Fortune has an interview with a former colleague of Edward Snowden’s in Hawaii (some have questioned its provenance, but details in the interview accord with other stories about Snowden at NSA; even Keith Alexander said he was very good at his job).
One of my favorite details describes how Snowden repeatedly alerted NSA to security problems in their code, but they didn’t always fix it.
He also frequently reported security vulnerabilities in NSA software. Many of the bugs were never patched.
This is consistent with a story describing him trying to fix a CIA security problem when he was in Europe, so it rings true. But it also reveals the NSA’s own lax concern for security.
But I’m most interested in this paragraph:
Snowden’s former colleague says that he or she has slowly come to understand Snowden’s decision to leak the NSA’s files. “I was shocked and betrayed when I first learned the news, but as more time passes I’m inclined to believe he really is trying to do the right thing and it’s not out of character for him. I don’t agree with his methods, but I understand why he did it,” he or she says. “I won’t call him a hero, but he’s sure as hell no traitor.”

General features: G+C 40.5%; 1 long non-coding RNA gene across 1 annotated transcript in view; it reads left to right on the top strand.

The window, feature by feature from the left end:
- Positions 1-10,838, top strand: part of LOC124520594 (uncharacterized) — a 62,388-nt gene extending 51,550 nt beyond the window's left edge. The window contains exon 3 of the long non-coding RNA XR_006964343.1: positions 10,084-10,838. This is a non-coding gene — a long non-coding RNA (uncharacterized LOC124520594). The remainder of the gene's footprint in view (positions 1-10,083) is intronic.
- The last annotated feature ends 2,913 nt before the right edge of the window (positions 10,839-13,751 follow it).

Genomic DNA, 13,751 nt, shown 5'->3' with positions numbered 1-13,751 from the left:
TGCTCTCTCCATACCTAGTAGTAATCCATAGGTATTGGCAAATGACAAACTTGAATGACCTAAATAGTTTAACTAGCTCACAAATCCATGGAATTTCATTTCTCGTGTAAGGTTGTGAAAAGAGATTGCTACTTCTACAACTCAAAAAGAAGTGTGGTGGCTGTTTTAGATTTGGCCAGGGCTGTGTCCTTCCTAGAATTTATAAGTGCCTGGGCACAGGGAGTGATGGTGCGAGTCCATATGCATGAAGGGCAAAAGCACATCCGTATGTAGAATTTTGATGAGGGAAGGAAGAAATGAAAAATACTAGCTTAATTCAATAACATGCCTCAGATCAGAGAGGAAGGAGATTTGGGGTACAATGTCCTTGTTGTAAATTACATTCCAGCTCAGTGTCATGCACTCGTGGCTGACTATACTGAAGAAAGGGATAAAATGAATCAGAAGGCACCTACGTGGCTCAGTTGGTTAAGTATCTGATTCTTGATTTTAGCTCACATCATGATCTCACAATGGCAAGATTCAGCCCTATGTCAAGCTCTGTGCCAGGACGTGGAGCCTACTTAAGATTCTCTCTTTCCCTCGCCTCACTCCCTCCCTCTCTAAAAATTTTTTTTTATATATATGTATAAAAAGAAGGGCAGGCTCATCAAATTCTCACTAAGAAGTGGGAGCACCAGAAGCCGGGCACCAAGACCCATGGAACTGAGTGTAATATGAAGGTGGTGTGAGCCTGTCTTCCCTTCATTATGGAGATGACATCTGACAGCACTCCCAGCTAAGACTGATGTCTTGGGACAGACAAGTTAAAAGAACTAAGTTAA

I have been tracking the apparent concern on the part of top NSA officials that employees will learn something that disturbs them. This is — if authentic — one of the first descriptions we have of an NSA employee reacting to Snowden’s leaks (albeit from one who seemed to admire him).
But it describes this employee beginning to understand Snowden’s underlying point, though not his methods (and perhaps not his ultimate judgement it was unconstitutional).
This is the battle Keith Alexander seems most afraid of, the battle over the belief of NSA insiders.